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As Gov. Charlie Baker readies his budget for the fiscal year ahead, a school funding fight is already brewing on Beacon Hill.
The governor plans to propose $91 million more in state education aid, which would raise the annual total to $4.7 billion. In a statement, Brendan Moss, the governor’s assistant press secretary, called that a “historic level of support” for the state’s public schools.
But another contingent in the State House says that kind of marginal annual increase will never catch up to the rising costs of a 21st century education.
State Sen. Sonia Chang-Diaz filed a bill Saturday that she said would put the state on track to meet those needs.
Chang's bill, S.1905, would rewrite the so-called foundation budget, the formula that calculates the baseline amount a given school district should spend on its particular mix of students.
In the fall of 2015, a bipartisan Foundation Budget Review Commission (FBRC) found that the current formula understates costs — in particular, those for special education and employee health benefits — by as much as $2 billion a year. (The formula was set in 1993 and, by law, is supposed to be regularly retooled, but before the 2015 report, the state had not conducted a review for more than a decade.)
Since schools still have to service students with disabilities and provide insurance to teachers and staff, that means finding funds elsewhere.
As a result, teachers, principals and parents complain of “death by a thousand paper cuts,” Chang-Diaz said in an interview.
“I hear things like a single social worker riding a district of 14 or 15 schools. Science has become a quote-unquote ‘special’ at schools in my district, rather than a given,” she said. “Those are the kind of choices we’re hoping to alleviate.”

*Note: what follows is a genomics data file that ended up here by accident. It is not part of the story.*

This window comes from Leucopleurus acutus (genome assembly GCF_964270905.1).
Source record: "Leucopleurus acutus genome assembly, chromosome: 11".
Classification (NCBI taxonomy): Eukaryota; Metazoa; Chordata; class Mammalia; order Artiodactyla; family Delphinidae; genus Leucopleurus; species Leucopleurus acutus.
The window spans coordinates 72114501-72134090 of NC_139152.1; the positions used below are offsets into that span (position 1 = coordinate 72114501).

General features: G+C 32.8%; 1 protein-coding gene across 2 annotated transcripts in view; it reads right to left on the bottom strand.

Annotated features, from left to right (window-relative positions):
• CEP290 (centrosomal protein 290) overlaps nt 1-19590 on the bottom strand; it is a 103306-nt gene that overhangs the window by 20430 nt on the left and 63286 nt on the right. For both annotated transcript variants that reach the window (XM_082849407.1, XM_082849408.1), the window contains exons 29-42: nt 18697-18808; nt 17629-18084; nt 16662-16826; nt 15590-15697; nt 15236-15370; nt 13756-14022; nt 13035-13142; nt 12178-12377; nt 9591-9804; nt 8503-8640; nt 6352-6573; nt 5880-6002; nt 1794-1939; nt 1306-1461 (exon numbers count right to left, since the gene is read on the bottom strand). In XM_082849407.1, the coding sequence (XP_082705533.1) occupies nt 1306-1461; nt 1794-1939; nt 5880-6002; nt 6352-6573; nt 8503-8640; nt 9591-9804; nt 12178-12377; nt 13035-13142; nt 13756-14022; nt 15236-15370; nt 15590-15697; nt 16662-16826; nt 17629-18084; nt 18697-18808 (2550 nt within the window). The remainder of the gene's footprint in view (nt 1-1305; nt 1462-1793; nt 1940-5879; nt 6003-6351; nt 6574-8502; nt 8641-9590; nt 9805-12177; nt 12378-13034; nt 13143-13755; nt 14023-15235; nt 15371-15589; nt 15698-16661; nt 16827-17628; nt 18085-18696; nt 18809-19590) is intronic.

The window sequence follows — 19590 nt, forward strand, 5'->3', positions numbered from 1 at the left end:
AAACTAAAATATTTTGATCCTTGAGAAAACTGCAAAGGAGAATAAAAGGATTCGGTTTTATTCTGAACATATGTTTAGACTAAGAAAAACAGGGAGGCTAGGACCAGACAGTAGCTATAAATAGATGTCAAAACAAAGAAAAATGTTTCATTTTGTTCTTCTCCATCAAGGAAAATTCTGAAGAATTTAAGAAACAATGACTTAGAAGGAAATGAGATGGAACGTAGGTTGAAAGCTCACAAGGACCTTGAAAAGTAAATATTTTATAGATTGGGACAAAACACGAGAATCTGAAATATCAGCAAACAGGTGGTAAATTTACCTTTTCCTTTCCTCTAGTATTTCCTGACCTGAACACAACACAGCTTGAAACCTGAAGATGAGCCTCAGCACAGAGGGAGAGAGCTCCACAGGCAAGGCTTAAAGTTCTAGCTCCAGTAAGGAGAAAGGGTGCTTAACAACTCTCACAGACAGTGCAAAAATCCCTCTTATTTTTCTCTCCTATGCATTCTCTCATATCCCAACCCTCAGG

Chang-Diaz, who co-chaired the FBRC in 2015, sees this bill as a way to “give legislative form” to the commission’s recommendations — bumping up estimates of staff expenses and of the extra costs of special and vocational education, with state and local aid combining to meet the higher benchmarks over the next several years.
Chang-Diaz concedes that growing the state’s foundation budget would require “a significant commitment” from both state and local government. That may be a tall order in a moment defined by tight budgets and other pressing needs for transportation, health care and the opioid crisis.
But it shouldn’t come as a big surprise that school spending is a political flash point at the start of 2017.
Two months ago, voters handily rejected a ballot question that would have allowed for more charter schools, in part because opponents argued that many school districts are already struggling to cover costs.
The question is whether the commonwealth’s schools — by many measures the best in the nation — can get by on gradual annual hikes, or whether they need a redoubled investment out of state coffers.
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